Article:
I thought to myself how quickly he’d been notified, as it had been only a matter of a couple of minutes since the disaster. And the scowl that accompanied that “stay right here” made me very apprehensive.
Sparky and I were put into a small room to wait, where I began to rehearse what I would say to try to get the drone back. We stewed for about 20 minutes before a plain-clothes officer came. He said, “Well, you certainly caused some excitement.” I explained how the mishap occurred and he told us that they were not yet sure how to retrieve the drone because the roof was sealed and they hadn’t yet found anyone who had the ability to access it. He told us to wait while they tried to locate someone.
At last we were taken to go onto the roof. We had to climb a very narrow set of stairs that were unlit and whose risers were so high that I struggled in absence of a handrail. At the top of the stairs was a very heavy hatch that had to be pushed upward.
While the policeman waited, Sparky and I went across the roof to retrieve the crippled drone. It was sad to see Sparky examine it. But I was very, very grateful that they allowed us to have it back.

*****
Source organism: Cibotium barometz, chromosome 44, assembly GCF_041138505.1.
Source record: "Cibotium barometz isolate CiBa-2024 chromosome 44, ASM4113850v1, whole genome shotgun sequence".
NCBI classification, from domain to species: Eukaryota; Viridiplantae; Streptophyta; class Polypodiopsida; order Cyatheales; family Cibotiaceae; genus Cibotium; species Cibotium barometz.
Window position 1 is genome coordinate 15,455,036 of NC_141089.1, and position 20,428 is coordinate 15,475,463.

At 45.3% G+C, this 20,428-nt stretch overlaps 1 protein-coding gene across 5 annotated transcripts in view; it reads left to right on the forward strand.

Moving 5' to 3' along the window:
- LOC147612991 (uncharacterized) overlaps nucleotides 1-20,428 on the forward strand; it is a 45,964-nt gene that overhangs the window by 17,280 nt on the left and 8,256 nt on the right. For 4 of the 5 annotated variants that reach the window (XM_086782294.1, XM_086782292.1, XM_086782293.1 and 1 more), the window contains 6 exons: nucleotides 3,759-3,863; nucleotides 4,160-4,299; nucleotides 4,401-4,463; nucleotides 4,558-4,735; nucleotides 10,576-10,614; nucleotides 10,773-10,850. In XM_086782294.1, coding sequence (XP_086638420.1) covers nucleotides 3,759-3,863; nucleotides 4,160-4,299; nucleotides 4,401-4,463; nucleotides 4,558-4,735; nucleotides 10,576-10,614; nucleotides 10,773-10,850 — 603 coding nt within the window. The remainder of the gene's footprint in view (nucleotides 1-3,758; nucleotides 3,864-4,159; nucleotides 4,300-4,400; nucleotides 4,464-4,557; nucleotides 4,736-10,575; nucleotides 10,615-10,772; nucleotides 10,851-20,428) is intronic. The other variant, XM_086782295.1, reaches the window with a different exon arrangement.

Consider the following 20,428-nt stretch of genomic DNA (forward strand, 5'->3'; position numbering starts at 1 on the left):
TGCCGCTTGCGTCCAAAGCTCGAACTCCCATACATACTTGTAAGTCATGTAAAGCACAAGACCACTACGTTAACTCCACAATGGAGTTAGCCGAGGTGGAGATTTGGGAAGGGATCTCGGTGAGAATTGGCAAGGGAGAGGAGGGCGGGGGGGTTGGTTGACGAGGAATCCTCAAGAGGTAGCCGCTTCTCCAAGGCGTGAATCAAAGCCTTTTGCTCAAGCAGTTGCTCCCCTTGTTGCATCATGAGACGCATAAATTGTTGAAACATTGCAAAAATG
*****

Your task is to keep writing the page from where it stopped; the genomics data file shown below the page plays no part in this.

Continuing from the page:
It took some time before Sparky could get replacement parts and we could go back out. Although I wished we could get more shots of the police department, I decided not to try. Instead, we concentrated on getting some shots of the boathouse at White Rock Lake and traffic at night.
As I’ve mentioned, I had a vision of the film and the scenes within it from the time I wrote the script. But, the way some scenes were directed and filmed so exceeded my vision and expectations. I was delighted, as if I were given a surprise gift. I would like to mention a few here and more later.
The script has it that Lehman, a villain, shaves his body to assure that he leaves no hair at the scene of his crimes. Now you can envision a man shaving his body in many ways, all with different lighting, angles, and atmosphere. Roger told me he was going to strive for “creepy” and I think he more than excelled at his objective. Roger had Lehman use a straight razor. And the dim lighting on his body as he drags it across his skin is an image that lingers with the viewer—just what you want.
The shaving scene was so well done that I assured that it played fairly long. Angel told me that I gave it too much time. But it is so full of evil, so ominous, that I really believed it could even have been made a bit longer. But it is an appropriate medium length.